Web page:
Bringing a service dog into your life is a wonderful but serious commitment — and we’re here to help you through it.
If you’re willing and able to work with your dog every day, provide vet care and healthy food, and unconditionally love your pet, an ICAN service dog may be right for you!
Additional qualifications include:
- Live in Indiana
- Have a physical, developmental, or cognitive disability
- Are at least 8 years old (or at least 18 years old for a diabetic alert dog)
- Can handle a service dog in public on your own (or have responsible guardians who can help you)
- Have exposed your child to dogs for eight to 12 months (if applicable)
We consider applications regardless of a person’s age, gender, sexual orientation, race, religion, national origins, or disabilities.
Most of our dogs are purebred Labradors, Golden Retrievers, or a cross between the two. ICAN is a member of the ABC Breeding Cooperative, along with other ADI-accredited service dog organizations.
- Maintaining safe, clean training facilities
- Treating all clients fairly — regardless of age, gender, sexual orientation, race, religion, national origins, or disabilities
- Providing proper vet care for our dogs
- Training with humane methods and positive reinforcement
- Screening clients and dogs for ideal matches
- Complying with all legal regulations for training, events, etc.
- Renewing our public access certification every year
- Keeping our accreditation up-to-date
By taking 24/7 responsibility for ICAN dogs-in-training for two years, the handlers learn professional and life management skills to help them prepare for successful re-entry into their community.
In addition to the work with their handlers, each dog-in-training regularly goes out into the community with furloughs, where they learn the ways of the world in which they'll eventually work.
Yes—currently for Veterans in the Ft. Wayne area only. Our merger with Our Turn to Serve in April 2022 allows us to provide service dogs for veterans with combat-related challenges specific to PTSD, traumatic brain injury, and military sexual trauma. All Veterans must be referred to us through the Veteran Affairs Northern Indiana Health Care System.
No, but we can guide you to Assistance Dogs International (ADI), since other accredited members place this type of dog. Please visit assistancedogsinternational.org and click on Member Search to learn more.
Assistance Dogs International (ADI) is a worldwide group of nonprofits (like ICAN) that train and place assistance dogs with individuals who have disabilities. ICAN is an ADI Accredited Member program, and the ADI regularly audits our organization to ensure we're meeting industry standards.
For more information about ADI, please visit assistancedogsinternational.org.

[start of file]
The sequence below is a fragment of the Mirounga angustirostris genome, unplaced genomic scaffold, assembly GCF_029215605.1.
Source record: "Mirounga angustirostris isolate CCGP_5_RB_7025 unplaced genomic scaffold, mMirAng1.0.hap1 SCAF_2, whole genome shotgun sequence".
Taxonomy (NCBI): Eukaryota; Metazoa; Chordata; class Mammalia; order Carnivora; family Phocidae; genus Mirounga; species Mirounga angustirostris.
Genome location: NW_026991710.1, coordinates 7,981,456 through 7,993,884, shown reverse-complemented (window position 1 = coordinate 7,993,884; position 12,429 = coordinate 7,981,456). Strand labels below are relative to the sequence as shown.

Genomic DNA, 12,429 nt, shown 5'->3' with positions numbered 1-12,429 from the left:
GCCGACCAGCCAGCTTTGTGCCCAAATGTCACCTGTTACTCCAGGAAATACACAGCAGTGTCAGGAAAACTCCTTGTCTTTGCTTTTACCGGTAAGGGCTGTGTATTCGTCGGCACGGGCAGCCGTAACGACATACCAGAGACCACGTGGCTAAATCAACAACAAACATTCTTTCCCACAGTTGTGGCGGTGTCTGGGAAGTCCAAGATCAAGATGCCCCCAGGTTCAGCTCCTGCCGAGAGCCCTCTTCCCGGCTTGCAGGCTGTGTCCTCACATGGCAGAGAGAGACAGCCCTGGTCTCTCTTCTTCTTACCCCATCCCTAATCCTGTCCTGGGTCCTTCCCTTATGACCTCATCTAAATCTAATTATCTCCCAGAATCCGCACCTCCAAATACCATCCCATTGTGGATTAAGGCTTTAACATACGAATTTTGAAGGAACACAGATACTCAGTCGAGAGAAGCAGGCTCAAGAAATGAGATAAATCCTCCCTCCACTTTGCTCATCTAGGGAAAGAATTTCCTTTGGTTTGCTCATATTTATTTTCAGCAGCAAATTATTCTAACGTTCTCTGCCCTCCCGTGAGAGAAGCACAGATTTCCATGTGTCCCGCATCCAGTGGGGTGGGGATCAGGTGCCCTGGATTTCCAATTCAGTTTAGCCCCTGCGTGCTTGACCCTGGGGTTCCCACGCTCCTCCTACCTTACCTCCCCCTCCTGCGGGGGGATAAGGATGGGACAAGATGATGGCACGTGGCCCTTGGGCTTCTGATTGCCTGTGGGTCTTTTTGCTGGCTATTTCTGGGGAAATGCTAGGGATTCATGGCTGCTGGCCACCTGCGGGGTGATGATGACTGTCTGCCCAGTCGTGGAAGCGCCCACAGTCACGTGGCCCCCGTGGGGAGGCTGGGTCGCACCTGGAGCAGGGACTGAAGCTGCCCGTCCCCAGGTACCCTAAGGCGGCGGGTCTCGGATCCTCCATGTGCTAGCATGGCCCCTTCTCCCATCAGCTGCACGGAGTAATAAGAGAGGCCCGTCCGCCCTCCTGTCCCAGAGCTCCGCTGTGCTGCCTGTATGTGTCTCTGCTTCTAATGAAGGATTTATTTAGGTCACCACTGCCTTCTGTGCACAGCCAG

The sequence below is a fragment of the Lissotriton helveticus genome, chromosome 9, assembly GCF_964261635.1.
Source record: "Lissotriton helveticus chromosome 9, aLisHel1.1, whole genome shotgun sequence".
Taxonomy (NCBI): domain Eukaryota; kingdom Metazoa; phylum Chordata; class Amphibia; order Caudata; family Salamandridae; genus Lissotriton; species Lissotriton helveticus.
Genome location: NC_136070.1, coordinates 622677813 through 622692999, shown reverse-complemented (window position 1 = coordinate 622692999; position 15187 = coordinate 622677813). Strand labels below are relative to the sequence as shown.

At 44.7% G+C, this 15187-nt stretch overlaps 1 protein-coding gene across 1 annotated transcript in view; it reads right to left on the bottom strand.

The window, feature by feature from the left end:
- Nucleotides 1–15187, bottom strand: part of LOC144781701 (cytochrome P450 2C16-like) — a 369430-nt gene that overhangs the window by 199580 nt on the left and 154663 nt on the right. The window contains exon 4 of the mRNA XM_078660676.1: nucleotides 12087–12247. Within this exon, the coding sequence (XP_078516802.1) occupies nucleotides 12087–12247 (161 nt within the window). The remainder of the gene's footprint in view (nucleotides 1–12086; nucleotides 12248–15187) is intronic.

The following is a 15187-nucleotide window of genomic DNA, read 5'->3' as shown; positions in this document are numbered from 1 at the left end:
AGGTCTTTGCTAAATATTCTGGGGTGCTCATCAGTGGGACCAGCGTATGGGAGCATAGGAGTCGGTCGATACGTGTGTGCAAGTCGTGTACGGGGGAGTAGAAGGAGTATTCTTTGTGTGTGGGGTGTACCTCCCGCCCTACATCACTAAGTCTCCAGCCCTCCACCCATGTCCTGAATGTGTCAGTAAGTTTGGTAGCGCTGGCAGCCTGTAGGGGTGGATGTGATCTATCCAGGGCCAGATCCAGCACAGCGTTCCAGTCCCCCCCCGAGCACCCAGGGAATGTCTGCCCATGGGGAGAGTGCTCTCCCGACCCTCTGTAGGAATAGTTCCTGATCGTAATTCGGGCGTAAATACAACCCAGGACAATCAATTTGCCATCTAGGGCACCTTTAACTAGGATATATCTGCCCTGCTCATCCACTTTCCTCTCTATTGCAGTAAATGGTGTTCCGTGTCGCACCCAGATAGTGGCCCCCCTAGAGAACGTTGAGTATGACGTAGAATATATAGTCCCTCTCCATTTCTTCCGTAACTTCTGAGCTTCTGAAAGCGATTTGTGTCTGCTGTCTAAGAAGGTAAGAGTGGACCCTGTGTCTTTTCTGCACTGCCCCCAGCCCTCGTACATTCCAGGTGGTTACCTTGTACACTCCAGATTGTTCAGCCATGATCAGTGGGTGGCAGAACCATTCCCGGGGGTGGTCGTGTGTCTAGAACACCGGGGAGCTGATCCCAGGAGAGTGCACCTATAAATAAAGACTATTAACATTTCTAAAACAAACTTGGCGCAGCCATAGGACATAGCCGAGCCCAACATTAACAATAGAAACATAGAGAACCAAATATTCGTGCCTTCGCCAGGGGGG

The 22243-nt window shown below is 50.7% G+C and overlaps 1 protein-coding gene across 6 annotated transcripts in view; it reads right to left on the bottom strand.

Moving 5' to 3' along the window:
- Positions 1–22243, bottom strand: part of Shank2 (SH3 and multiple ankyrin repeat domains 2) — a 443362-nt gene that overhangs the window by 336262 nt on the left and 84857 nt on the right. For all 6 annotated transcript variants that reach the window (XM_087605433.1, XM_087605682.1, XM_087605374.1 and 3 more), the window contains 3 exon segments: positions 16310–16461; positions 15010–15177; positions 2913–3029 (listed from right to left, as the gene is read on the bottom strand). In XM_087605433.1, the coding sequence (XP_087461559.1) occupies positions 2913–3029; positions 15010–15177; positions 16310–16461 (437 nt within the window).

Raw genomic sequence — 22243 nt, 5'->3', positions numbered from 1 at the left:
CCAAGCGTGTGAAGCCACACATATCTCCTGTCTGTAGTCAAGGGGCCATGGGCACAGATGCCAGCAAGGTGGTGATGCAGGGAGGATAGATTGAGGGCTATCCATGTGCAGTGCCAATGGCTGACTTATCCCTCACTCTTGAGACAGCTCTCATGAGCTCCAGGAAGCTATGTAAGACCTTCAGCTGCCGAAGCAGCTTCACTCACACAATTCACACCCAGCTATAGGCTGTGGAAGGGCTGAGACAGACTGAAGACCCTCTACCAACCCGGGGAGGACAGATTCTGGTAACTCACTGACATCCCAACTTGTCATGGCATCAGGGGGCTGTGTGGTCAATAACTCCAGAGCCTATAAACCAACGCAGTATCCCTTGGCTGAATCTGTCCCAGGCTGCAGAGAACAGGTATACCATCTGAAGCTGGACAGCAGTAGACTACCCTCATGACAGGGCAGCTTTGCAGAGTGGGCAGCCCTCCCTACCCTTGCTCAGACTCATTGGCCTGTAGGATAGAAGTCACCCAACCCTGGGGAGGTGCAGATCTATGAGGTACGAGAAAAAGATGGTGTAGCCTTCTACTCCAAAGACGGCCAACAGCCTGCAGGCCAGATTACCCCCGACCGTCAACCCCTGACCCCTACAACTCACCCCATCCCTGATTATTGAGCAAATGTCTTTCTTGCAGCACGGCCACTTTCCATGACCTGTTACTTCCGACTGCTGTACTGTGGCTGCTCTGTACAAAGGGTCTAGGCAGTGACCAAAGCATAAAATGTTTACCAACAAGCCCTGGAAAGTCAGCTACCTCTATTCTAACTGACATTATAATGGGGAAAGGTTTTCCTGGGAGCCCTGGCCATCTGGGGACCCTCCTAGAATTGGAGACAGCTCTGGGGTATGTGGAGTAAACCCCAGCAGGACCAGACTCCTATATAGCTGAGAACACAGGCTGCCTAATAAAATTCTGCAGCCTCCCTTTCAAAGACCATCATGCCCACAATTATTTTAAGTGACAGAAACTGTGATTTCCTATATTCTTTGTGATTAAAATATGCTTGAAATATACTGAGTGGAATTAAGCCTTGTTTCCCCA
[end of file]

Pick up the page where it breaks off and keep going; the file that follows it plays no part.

Eligibility & Financial
You must live in Indiana to be eligible for an ICAN service dog. If you live out-of-state but think you may qualify for a service dog, please visit assistancedogsinternational.org on click on Member Search for more information.
We require a non-refundable $75 application fee when you submit your application, as well as a $2,500 placement fee once we match you with a dog. We also highly recommend pet insurance for your service dog.
**Please contact us regarding costs for placement for service dogs for veterans (in the Ft. Wayne area) with combat-related challenges specific to PTSD, traumatic brain injury, and military sexual trauma.
Any other costs associated with attending interviews and the mandatory Team Training are your responsibility. These include transportation to our Zionsville facility, your hotel, meals outside of training hours, and attendant care (if necessary).
The wait time from application to being matched with a service dog can be one to three years. These times are based on your needs, the number of clients on our waitlist, and the availability of the dog that’s right for you.
The decision for a person, family, or facility to bring a service dog into their lives requires a serious, long-term commitment. While our mission is to provide as many people as possible with service dogs, we also want to make sure that we place the dogs in healthy, safe environments — and that their training continues after the dog leaves our care.
We currently don’t offer a scholarship program to offset the cost of a service dog. Because the average annual cost to own a dog runs from $1,000 to $1,200, we need to ensure that our clients can provide for the dog after they take them home. This includes medicine, vet visits, healthy food, toys, bedding, and so on.
We’re sorry, but we cannot train your dog or take your litter. Our program uses a comprehensive approach, where we select puppies based on characteristics that we’ve found will lead to their success as a service dog. Through our application process, we match individuals with disabilities to a trained dog that is best suited for their needs.
This is a common misconception, but there’s actually no such thing as an accredited or licensed service dog. There are also businesses online that tell people they can get an accredited license, card, and vest for their dog — but this is breaking the law.